Arguably the best film by Joel and Ethan Coen, the 1990 Miller's Crossing stars Gabriel Byrne as Tom, a loyal lieutenant of a crime boss named Leo (Albert Finney) who is in a Prohibition-era turf war with his major rival, Johnny Caspar (Jon Polito). A man of principle, Tom nevertheless is romantically involved with Leo's lover (Marcia Gay Harden), whose screwy brother (John Turturro) escapes a hit ordered by Caspar only to become Tom's problem. Making matters worse, Tom has outstanding gambling debts he can't pay, which keeps him in regular touch with a punishing enforcer. With all the energy the Coens put into their films, and all their focused appreciation of genre conventions and rules, and all their efforts to turn their movies into ironic appreciations of archetypes in American fiction, they never got their formula so right as with Miller's Crossing. With its Hammett-like dialogue and Byzantine plot and moral chaos mitigated by one hero's personal code, the film so transcends its self-scrutiny as a retro-crime thriller that it is a deserved classic in its own right. --Tom Keogh

Customer Reviews

Most Helpful Customer Reviews
36 of 37 people found the following review helpful
5.0 out of 5 stars ANOTHER WINNER BY THE COEN BROTHERS... 8 Dec 2002
By Lawyeraau HALL OF FAME TOP 500 REVIEWER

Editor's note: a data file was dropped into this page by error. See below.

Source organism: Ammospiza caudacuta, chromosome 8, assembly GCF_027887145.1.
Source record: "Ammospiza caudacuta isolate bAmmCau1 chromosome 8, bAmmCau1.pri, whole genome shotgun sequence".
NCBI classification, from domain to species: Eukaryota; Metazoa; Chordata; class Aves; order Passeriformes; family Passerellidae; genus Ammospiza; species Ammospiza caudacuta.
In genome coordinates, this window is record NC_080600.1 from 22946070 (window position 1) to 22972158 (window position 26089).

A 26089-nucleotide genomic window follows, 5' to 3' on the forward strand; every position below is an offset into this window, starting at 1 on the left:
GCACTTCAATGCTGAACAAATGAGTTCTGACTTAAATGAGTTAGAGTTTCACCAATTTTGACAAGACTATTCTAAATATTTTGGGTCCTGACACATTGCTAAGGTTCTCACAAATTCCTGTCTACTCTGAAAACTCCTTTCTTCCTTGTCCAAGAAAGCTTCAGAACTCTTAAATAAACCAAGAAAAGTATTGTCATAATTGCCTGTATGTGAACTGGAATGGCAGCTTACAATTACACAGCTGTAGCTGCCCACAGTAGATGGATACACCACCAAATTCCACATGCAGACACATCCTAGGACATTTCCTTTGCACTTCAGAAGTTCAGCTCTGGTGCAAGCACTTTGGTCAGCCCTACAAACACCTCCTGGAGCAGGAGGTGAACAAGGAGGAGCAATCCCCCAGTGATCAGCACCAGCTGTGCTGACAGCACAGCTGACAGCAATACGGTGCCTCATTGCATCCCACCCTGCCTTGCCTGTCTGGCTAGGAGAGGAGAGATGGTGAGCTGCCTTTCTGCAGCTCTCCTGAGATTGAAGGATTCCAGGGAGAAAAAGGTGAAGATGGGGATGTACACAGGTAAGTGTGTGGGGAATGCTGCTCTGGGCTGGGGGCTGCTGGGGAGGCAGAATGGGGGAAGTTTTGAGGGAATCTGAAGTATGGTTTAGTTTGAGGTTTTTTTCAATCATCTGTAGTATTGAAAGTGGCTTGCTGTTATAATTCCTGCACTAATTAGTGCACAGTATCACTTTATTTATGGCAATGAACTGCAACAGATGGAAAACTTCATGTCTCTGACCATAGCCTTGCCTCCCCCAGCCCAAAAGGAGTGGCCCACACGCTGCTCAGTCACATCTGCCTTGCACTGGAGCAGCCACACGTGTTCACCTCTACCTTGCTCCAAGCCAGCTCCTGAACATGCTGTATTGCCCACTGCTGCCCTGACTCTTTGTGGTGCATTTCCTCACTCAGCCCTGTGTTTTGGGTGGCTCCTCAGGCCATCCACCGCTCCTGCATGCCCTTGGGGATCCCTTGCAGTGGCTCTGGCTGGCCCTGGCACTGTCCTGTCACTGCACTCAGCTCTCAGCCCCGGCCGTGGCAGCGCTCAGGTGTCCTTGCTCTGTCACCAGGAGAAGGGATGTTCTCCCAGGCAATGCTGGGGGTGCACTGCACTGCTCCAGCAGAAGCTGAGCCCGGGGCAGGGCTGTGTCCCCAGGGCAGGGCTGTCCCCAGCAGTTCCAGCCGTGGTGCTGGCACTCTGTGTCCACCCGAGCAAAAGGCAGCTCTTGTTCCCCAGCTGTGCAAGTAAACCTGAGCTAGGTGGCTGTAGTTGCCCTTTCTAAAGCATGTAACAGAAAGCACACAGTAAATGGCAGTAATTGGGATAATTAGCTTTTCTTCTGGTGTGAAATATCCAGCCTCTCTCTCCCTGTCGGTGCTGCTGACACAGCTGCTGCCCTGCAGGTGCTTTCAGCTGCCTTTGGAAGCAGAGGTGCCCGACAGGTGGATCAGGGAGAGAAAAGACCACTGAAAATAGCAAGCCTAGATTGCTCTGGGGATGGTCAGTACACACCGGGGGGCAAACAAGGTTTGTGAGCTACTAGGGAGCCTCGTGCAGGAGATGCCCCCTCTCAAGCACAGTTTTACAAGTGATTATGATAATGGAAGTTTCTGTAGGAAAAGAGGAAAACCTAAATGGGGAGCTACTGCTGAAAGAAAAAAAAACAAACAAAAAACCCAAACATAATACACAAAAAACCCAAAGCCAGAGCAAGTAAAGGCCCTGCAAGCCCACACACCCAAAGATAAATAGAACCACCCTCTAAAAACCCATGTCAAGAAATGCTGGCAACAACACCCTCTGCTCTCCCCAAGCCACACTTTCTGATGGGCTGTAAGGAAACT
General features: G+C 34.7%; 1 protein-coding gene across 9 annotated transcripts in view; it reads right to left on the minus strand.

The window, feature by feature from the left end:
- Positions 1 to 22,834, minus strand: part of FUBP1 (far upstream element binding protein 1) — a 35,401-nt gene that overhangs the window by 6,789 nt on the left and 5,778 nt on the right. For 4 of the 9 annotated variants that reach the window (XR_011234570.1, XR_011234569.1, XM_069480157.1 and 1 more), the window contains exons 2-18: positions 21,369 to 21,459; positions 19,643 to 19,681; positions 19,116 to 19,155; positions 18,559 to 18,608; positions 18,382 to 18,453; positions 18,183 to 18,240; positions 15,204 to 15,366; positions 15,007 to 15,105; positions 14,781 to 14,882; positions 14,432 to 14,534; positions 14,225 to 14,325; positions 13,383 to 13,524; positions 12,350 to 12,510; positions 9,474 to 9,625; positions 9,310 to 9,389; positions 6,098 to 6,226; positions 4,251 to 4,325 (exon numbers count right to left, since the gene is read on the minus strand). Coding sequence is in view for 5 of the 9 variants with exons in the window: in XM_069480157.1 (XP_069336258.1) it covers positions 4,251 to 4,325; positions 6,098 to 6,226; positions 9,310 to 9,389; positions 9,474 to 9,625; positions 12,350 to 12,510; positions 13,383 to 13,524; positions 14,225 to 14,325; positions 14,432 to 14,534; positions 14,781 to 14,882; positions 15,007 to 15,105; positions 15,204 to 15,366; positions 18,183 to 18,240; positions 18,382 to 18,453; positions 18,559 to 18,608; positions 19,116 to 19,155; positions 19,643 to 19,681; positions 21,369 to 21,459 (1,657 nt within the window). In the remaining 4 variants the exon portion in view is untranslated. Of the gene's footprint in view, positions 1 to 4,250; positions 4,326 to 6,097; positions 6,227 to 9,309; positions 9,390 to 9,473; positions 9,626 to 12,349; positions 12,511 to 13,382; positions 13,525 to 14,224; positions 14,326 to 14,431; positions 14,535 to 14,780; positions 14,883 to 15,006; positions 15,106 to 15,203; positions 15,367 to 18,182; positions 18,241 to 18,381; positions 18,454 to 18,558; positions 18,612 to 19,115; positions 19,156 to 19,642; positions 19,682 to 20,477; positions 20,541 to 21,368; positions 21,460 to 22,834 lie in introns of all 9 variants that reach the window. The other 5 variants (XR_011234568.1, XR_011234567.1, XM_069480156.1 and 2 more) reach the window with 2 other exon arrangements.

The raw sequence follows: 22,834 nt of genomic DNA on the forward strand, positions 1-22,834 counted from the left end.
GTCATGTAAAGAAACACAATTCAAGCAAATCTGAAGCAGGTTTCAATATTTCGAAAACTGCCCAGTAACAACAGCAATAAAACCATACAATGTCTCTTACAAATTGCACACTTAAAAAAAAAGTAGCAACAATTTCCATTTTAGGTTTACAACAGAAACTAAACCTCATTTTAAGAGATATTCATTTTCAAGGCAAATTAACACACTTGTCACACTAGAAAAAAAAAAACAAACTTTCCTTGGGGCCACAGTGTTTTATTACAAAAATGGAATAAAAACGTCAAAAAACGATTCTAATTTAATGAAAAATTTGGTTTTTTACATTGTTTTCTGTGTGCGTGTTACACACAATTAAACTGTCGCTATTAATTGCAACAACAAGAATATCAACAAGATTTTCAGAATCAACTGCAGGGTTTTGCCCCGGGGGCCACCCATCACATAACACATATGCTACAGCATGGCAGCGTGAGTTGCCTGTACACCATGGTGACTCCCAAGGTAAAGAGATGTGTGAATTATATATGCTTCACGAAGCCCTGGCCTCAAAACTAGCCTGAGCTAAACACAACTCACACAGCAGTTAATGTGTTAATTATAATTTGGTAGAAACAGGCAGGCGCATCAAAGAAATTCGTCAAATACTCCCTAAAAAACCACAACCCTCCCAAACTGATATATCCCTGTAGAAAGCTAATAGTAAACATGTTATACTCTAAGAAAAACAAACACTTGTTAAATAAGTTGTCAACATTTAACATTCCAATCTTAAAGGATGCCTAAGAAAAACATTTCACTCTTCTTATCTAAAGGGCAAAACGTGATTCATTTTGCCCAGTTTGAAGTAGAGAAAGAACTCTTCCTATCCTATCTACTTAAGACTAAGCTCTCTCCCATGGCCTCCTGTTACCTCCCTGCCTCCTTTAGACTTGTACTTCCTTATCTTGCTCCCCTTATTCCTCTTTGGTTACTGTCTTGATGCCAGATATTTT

Format:VHS Tape
This is a different kind of gangster flick. It is an intelligent foray into the world of the roaring twenties and the corruption and speakeasies engendered by Prohibition. This money making turf is zealously guarded by rival crime bosses: Leo, masterfully played by Albert Finney, and Johnny Caspar, well played by Jon Polito.
Tom Reagan, beautiful played by the darkly smoldering Gabriel Byrne, is Leo's main man. Unfortunately for him, he is feeling the noose around his neck tighten, as he owes some big gambling debts that he is unable to pay. Moreover, he is head over heels in love with Verna, played with hard edged, sexual intensity by Marcia Gay Harden, who just happens to be Leo's main squeeze. Moreover, Verna's bookmaker brother, Bernie Bernbaum, played with smarmy abandon by John Turturro, has a contract on his life and is on the run. When Tom finds himself helping Bernie, he soon discovers that no good deed goes unpunished. All this makes life very complicated and difficult for Tom.
At times, it is difficult to ascertain who the good guys and the bad guys really are, or for whom they really work, as they all seem to march to the beat of a different drummer. There is more to what is going on than initially meets the eye. Make no mistake, this is a multi-faceted movie that works well on many levels. As with all Coen brothers' films, there is an underlay of sly humor that permeates the film.